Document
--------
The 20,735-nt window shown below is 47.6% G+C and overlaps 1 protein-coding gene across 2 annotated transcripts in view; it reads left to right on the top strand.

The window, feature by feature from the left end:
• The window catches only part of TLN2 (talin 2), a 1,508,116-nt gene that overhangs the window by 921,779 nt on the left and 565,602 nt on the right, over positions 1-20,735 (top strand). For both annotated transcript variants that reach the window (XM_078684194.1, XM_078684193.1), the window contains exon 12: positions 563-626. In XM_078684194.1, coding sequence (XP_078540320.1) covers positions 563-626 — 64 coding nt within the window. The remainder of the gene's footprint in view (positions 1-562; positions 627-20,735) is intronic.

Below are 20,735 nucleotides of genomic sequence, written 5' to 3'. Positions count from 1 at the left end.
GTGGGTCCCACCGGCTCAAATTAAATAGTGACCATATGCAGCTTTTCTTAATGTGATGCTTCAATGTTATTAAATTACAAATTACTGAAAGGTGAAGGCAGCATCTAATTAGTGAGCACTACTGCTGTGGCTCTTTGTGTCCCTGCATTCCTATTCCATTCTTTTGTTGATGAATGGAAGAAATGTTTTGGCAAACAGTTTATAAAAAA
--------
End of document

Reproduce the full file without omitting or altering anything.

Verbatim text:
The 20,735-nt window shown below is 47.6% G+C and overlaps 1 protein-coding gene across 2 annotated transcripts in view; it reads left to right on the top strand.

The window, feature by feature from the left end:
• The window catches only part of TLN2 (talin 2), a 1,508,116-nt gene that overhangs the window by 921,779 nt on the left and 565,602 nt on the right, over positions 1-20,735 (top strand). For both annotated transcript variants that reach the window (XM_078684194.1, XM_078684193.1), the window contains exon 12: positions 563-626. In XM_078684194.1, coding sequence (XP_078540320.1) covers positions 563-626 — 64 coding nt within the window. The remainder of the gene's footprint in view (positions 1-562; positions 627-20,735) is intronic.

Below are 20,735 nucleotides of genomic sequence, written 5' to 3'. Positions count from 1 at the left end.
GTGGGTCCCACCGGCTCAAATTAAATAGTGACCATATGCAGCTTTTCTTAATGTGATGCTTCAATGTTATTAAATTACAAATTACTGAAAGGTGAAGGCAGCATCTAATTAGTGAGCACTACTGCTGTGGCTCTTTGTGTCCCTGCATTCCTATTCCATTCTTTTGTTGATGAATGGAAGAAATGTTTTGGCAAACAGTTTATAAAAAA